Obamacare is a federal insurance program that was implemented in March of 2010 after the Affordable Care Act (ACA) was passed during former President Barrack Obama’s time in office. The ACA was passed when the government realized that millions of Americans had fallen through the cracks and were without adequate health insurance. These individuals often made too much money to qualify for Medicaid, and many didn’t make enough money to have the ability to afford the pricey plans offered by employers if there was even a health plan available. Not everyone completely understands Obamacare, and many may wonder what the difference is between Obamacare and regular insurance.
The benefits of insurance offered through an employer
If you need to compare Obamacare with health insurance offered by your employer, then chances are, your employer’s insurance plan will be your best bet. Due to the fact that you’re employed full-time, your income will likely disqualify you from being eligible for subsidies, which would prevent the government from assisting you with paying for premiums each month. Your employer is very likely to pay a portion of your premiums each month, which is why your insurance through your job would likely be less expensive.
Compare the quality of the different insurance plans
To make your choice easier when it comes to choosing either an Obamacare plan or your employer-based choice, you need to determine the quality of your job’s health plan compared to Obamacare choices. Obamacare consists of many different plans offered by various insurance companies. It can take a while to peruse the Obamacare Marketplace in order to compare the different plans to what your employer offers. Once you have taken the time to see what the Obamacare plans would best meet your offer in comparison to your job’s plan, you can then make a final decision.
Determine all your out-of-pocket costs
In order to determine if an Obamacare plan would be superior to regular insurance through your employer, you need to find out what all your actual costs would be. These costs include the premium itself, co-pays for doctor’s visits, the cost of prescriptions, deductibles, and more. You will likely find that your insurance through your job is superior and would save you the most money.
However, you never know if Obamacare could be the better choice because if your salary is close to your state’s minimum wage, you might not earn enough to be able to comfortably afford to pay for health insurance through your job. Obamacare could possibly pay more of your premium if your low income qualifies you for subsidies, so be sure to conduct a thorough check on everything.
What if you need insurance only temporarily?
Not all health benefits are available on the first day of employment, or even the first month. It’s typical for new employees to have to wait 90 days before their health insurance becomes effective, so if they aren’t currently covered under any insurance, then there will be a lapse. A person can never predict when an illness might arise, or an injury might occur, so it’s best to have ongoing health insurance, without any lapses. You don’t want to take the chance of being burdened with huge, unexpected bills during a time when you had no healthcare coverage.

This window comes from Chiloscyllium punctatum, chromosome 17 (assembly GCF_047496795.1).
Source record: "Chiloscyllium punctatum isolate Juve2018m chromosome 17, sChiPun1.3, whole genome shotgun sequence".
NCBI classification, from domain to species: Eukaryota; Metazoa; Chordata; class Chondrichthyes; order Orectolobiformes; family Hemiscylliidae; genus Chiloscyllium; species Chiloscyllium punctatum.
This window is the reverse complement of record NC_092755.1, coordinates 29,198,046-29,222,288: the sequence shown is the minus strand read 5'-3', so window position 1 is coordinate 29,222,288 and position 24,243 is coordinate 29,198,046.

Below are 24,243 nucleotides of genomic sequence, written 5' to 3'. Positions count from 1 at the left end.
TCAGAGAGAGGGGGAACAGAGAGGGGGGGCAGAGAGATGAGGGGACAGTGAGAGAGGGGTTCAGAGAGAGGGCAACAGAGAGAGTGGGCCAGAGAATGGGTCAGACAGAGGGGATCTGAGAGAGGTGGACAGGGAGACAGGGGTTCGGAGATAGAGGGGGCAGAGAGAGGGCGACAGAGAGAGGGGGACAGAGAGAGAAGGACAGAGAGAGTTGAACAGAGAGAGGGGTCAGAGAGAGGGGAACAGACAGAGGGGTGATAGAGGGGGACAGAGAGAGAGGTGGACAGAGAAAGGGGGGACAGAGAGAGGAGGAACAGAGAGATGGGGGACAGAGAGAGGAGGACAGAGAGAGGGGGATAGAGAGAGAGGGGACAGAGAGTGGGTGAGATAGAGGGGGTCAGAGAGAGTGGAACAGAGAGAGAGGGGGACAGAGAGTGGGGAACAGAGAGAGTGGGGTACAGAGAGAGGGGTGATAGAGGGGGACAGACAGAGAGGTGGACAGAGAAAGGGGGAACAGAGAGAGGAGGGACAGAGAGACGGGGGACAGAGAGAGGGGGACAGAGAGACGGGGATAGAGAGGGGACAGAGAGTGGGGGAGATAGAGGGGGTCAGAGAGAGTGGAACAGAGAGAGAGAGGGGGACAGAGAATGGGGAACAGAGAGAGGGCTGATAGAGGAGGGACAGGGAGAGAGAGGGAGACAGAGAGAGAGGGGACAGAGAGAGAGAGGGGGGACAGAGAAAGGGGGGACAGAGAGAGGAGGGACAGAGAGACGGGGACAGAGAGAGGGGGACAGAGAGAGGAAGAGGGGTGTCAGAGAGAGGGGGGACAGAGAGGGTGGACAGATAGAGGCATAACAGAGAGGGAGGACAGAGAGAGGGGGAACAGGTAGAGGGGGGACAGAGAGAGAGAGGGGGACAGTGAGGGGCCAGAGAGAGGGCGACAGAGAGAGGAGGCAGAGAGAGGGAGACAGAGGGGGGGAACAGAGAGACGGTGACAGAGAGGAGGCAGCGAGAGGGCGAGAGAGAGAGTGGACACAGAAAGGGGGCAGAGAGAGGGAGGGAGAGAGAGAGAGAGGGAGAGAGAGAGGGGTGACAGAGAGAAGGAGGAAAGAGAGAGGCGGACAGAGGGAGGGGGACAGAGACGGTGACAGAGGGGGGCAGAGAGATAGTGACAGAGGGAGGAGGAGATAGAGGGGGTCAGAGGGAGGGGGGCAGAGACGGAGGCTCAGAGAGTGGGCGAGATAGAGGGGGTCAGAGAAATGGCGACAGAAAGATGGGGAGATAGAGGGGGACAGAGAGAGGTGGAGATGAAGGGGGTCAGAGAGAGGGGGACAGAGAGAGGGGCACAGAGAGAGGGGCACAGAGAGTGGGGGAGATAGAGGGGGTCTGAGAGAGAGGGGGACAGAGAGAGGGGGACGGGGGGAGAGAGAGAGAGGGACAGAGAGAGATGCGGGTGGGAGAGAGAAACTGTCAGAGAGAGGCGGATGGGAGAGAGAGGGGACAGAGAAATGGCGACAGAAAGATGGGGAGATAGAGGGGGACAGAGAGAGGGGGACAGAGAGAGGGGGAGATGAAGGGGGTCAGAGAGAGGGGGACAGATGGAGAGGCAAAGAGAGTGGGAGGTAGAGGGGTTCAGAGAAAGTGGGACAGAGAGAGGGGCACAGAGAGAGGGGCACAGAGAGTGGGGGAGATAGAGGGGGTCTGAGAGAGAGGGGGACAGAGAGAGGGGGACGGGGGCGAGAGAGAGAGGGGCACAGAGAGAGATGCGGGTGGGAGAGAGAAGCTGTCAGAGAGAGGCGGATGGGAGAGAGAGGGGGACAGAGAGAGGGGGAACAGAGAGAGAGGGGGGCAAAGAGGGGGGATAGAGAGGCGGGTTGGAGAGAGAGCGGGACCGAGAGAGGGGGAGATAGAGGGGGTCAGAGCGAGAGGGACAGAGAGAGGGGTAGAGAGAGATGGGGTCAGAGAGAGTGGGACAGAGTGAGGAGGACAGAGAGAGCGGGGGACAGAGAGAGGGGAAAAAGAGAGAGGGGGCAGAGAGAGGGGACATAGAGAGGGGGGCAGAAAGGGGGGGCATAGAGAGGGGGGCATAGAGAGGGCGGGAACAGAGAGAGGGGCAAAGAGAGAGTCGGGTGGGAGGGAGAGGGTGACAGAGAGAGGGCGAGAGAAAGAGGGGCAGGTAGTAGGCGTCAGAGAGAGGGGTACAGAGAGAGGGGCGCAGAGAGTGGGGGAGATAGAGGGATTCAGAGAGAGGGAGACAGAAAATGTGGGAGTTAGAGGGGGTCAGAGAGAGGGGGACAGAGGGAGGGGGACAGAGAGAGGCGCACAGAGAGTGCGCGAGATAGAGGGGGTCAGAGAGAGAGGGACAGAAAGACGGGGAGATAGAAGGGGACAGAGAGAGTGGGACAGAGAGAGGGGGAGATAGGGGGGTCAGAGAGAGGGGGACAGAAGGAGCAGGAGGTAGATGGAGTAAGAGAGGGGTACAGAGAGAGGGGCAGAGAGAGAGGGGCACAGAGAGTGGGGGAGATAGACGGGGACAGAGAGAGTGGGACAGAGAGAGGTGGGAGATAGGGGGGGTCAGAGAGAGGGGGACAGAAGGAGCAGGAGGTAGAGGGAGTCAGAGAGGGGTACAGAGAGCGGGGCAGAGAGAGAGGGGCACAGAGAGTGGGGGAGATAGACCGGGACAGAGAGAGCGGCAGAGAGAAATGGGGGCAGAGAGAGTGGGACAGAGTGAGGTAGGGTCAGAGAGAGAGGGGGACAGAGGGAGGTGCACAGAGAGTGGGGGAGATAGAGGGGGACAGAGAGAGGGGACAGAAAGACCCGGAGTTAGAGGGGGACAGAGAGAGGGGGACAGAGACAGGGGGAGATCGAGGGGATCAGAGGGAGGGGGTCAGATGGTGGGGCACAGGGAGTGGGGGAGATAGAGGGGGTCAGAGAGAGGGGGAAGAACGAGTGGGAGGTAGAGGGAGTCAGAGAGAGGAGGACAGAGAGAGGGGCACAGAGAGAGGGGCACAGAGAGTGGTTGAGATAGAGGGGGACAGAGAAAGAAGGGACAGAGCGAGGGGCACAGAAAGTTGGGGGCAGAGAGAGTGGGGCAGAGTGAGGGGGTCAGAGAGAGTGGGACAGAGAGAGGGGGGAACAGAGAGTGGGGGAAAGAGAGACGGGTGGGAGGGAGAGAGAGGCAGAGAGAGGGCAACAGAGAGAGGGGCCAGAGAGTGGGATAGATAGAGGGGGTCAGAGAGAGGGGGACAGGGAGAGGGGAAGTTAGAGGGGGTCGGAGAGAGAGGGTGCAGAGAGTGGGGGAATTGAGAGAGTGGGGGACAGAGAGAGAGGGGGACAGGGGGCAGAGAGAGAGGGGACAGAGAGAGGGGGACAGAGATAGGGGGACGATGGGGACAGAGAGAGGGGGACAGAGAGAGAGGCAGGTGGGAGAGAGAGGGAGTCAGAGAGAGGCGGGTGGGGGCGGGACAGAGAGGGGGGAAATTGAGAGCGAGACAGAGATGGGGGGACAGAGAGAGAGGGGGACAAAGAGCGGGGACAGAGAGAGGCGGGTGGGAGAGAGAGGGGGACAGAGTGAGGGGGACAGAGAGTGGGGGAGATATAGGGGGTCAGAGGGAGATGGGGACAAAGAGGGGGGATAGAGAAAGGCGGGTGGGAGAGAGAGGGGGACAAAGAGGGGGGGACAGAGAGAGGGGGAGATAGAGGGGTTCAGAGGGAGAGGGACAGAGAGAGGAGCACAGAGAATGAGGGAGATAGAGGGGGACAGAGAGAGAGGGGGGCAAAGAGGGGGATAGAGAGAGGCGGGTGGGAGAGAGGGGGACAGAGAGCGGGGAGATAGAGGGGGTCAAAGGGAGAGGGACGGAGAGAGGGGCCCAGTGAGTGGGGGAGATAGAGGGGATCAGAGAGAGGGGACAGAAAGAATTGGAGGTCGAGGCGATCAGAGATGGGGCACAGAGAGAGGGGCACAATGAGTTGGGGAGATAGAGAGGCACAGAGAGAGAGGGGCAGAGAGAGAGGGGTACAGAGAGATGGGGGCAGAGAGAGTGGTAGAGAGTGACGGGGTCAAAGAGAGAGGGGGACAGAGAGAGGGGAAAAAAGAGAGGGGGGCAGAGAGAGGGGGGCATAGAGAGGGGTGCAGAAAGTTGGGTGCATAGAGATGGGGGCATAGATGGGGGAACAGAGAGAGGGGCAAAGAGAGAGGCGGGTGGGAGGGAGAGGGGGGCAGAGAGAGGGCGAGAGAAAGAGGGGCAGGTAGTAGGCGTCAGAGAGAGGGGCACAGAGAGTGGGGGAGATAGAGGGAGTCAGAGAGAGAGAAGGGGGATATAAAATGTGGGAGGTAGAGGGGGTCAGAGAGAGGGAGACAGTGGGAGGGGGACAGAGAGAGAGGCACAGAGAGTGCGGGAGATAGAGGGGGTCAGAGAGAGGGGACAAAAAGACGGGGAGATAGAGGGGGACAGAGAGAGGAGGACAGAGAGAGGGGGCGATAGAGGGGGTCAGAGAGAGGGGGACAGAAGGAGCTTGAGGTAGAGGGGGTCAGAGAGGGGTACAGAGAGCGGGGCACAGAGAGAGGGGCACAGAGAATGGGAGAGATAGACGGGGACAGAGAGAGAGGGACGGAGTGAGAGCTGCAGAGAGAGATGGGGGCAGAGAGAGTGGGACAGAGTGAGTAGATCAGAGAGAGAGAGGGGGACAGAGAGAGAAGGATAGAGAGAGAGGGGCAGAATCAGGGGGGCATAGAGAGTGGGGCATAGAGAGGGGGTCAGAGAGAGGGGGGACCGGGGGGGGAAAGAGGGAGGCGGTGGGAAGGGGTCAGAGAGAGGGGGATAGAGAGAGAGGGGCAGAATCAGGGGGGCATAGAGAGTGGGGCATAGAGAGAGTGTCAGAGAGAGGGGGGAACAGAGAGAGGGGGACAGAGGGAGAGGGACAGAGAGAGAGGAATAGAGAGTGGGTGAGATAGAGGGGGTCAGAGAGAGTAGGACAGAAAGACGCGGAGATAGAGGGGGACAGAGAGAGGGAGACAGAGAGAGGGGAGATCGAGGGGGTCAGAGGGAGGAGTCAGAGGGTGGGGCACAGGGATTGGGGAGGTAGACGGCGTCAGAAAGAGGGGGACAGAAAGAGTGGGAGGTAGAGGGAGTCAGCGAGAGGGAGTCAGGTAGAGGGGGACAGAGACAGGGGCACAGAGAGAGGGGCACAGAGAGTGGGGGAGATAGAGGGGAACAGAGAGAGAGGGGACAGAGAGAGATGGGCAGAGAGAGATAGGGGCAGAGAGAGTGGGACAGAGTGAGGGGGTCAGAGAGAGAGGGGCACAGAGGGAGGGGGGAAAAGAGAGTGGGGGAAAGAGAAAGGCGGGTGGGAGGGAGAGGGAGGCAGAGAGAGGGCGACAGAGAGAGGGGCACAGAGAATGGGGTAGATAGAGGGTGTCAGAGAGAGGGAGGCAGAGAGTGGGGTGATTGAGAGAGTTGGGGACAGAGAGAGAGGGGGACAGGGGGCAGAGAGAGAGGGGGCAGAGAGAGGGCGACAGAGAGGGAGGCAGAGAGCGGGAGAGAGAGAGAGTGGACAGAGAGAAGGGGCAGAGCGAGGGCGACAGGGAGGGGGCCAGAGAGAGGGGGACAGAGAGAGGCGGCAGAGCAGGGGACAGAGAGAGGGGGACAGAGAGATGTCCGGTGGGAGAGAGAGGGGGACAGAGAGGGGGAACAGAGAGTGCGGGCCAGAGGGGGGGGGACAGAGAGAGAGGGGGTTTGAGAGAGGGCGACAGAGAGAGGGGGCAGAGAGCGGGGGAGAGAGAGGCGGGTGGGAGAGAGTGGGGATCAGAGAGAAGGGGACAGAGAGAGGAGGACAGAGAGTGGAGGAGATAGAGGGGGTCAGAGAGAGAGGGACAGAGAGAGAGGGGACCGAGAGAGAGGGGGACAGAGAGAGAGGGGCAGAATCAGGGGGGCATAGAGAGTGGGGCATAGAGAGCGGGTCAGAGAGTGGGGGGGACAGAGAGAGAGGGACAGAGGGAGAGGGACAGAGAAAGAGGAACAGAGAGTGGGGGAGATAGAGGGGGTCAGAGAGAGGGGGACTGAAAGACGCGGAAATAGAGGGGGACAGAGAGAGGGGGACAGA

If you determine that your employer’s healthcare plan is superior to Obamacare in every way, but you need insurance immediately, then you might qualify to sign up for Obamacare while you wait for your job’s health insurance to become effective. Even though the normal enrollment period is in November and December of each year, for a January 1st effective date, if you have recently changed jobs, moved, married, or given birth to a child, then you can sign up for health insurance at any time, as long as it’s within 30-90 days of the event.
Then, once your employer’s health insurance plan becomes effective, you can inform the marketplace that you’re covered under your job’s plan and that you no longer require health insurance through the Marketplace.
Consider your employer’s pre-existing condition policy
Some insurance plans come with a pre-existing condition policy, which means that any health conditions that you had prior to sign up for health insurance will not be covered. Obamacare provides health insurance for anyone who qualifies and signs up for a plan, and there is no need to worry about any pre-existing health condition clauses because there are none.
While most employer-based insurance plans don’t have any pre-existing condition clauses either, some do, so you need to determine if your employer’s plan has such a clause. If your employer’s insurance plan does have a pre-existing condition clause, then you need to find out the specifics. If you have existing illnesses, then your best bet may be Obamacare, but find out all the facts about the clause before making a definite decision.
Despite the good intentions of insurance through the ACA, for those who are employed full-time and make a reasonable amount of income, assistance with paying premiums is often not available. Although there is a small chance that Obamacare enrollment may be your best bet when it comes to cost and quality, there are several factors that must be considered before deciding whether your employer’s health insurance plan is superior, or Obamacare is. Once you’ve taken everything into consideration and performed all the necessary research, only then can you make a final decision regarding which healthcare plan to choose.